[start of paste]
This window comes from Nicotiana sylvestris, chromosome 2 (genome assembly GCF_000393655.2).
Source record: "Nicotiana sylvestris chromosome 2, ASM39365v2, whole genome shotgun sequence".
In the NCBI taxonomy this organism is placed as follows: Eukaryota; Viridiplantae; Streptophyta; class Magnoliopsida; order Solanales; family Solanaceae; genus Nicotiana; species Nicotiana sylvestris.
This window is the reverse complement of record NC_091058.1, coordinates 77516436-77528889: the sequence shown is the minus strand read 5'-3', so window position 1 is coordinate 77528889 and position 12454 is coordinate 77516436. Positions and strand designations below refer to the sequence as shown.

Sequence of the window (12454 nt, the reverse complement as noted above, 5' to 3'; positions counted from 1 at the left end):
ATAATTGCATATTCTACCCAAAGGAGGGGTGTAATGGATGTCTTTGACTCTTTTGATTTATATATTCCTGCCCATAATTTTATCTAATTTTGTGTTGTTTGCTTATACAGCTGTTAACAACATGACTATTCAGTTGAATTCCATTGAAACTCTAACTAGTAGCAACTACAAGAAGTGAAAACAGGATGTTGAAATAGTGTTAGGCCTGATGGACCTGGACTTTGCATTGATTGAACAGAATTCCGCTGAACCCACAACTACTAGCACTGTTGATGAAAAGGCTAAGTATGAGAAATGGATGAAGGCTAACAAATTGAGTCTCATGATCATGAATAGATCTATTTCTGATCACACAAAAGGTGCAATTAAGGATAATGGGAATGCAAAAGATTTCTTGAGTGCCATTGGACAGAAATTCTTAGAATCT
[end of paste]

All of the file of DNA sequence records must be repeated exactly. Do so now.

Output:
This window comes from Nicotiana sylvestris, chromosome 2 (genome assembly GCF_000393655.2).
Source record: "Nicotiana sylvestris chromosome 2, ASM39365v2, whole genome shotgun sequence".
In the NCBI taxonomy this organism is placed as follows: Eukaryota; Viridiplantae; Streptophyta; class Magnoliopsida; order Solanales; family Solanaceae; genus Nicotiana; species Nicotiana sylvestris.
This window is the reverse complement of record NC_091058.1, coordinates 77516436-77528889: the sequence shown is the minus strand read 5'-3', so window position 1 is coordinate 77528889 and position 12454 is coordinate 77516436. Positions and strand designations below refer to the sequence as shown.

Sequence of the window (12454 nt, the reverse complement as noted above, 5' to 3'; positions counted from 1 at the left end):
ATAATTGCATATTCTACCCAAAGGAGGGGTGTAATGGATGTCTTTGACTCTTTTGATTTATATATTCCTGCCCATAATTTTATCTAATTTTGTGTTGTTTGCTTATACAGCTGTTAACAACATGACTATTCAGTTGAATTCCATTGAAACTCTAACTAGTAGCAACTACAAGAAGTGAAAACAGGATGTTGAAATAGTGTTAGGCCTGATGGACCTGGACTTTGCATTGATTGAACAGAATTCCGCTGAACCCACAACTACTAGCACTGTTGATGAAAAGGCTAAGTATGAGAAATGGATGAAGGCTAACAAATTGAGTCTCATGATCATGAATAGATCTATTTCTGATCACACAAAAGGTGCAATTAAGGATAATGGGAATGCAAAAGATTTCTTGAGTGCCATTGGACAGAAATTCTTAGAATCT